"Today, the basketball gods smiled on the Nets," team owner Mikhail Prokhorov said in a statement.
It's official. The Brooklyn Nets have finally made the jump from Eastern Conference stragglers to Eastern Conference contenders. With the blockbuster trade that would send Kevin Garnett, Paul Pierce, and Jason Terry to the Nets in exchange for Gerald Wallace, MarShon Brooks, Kris Humphries, and a bunch of future first and second round picks going to the Celtics being approved and finalized, the 2013-2014 Brooklyn Nets roster looks like it could contend for a championship next spring.
A starting line-up of Deron Williams, Joe Johnson, Paul Pierce, Kevin Garnett, and Brook Lopez would give the other elite teams around the league a force to reckon with. With Jason Terry coming off the bench, along with Shaun Livingston, Andrei Kirilenko, Reggie Evans and Andray Blatche, the Nets will have considerable depth at almost every position, an advantage they could use against teams like the NY Knicks, the Bulls and the Clippers out West. The increase of veteran talent on this roster will also help Jason Kidd, who will start his first season as the head coach of the Nets, after retiring earlier this year.
But, these new high profile additions will send the Brooklyn Nets approximately $29,519,400 above the luxury tax threshold, which will result in roughly $82,957,437.25 Mikhail Prohkorov (not that he seems to care).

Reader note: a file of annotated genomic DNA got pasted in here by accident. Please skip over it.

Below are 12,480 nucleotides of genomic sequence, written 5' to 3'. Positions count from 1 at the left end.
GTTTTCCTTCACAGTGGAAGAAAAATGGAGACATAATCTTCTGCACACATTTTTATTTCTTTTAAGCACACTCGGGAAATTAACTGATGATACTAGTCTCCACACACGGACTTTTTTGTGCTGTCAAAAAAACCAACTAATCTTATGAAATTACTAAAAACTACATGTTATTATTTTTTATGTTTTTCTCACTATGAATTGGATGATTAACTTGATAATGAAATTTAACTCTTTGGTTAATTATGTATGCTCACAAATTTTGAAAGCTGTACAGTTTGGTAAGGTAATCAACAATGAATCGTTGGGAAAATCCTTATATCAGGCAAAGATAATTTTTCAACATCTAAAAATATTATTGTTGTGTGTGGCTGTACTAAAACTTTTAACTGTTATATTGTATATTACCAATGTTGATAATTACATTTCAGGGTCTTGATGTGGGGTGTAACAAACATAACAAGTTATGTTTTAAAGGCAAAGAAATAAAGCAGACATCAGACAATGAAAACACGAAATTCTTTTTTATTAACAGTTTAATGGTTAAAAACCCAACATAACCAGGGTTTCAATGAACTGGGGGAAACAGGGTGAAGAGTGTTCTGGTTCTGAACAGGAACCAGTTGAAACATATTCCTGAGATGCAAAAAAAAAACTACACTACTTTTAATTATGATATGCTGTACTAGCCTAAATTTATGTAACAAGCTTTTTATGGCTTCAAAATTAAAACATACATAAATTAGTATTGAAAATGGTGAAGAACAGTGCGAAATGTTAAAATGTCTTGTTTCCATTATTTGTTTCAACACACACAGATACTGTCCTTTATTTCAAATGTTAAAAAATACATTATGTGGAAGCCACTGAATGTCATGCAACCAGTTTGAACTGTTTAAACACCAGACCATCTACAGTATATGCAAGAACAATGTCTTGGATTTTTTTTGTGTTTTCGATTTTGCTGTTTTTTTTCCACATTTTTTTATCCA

As to whether the Nets will be able win it all next season, they would have to go through the Miami Heat in order to get to the Finals, a daunting task that would result in a playoff series that hypothetically, could go either way. And let's say the Nets do somehow make it to the Finals. A match-up against either the Spurs or the Thunder (the two teams mostly likely to make it to the Finals in the West), would provide yet another daunting challenge. As I've said before in other articles, it's very hard to predict what'll happen in the NBA, there's just too much uncertainty. For all we know, the team could start off on the wrong foot, and not make the playoffs altogether. And we've seen with the last year's Lakers that what looks great on paper doesn't necessarily transfer into playoff success.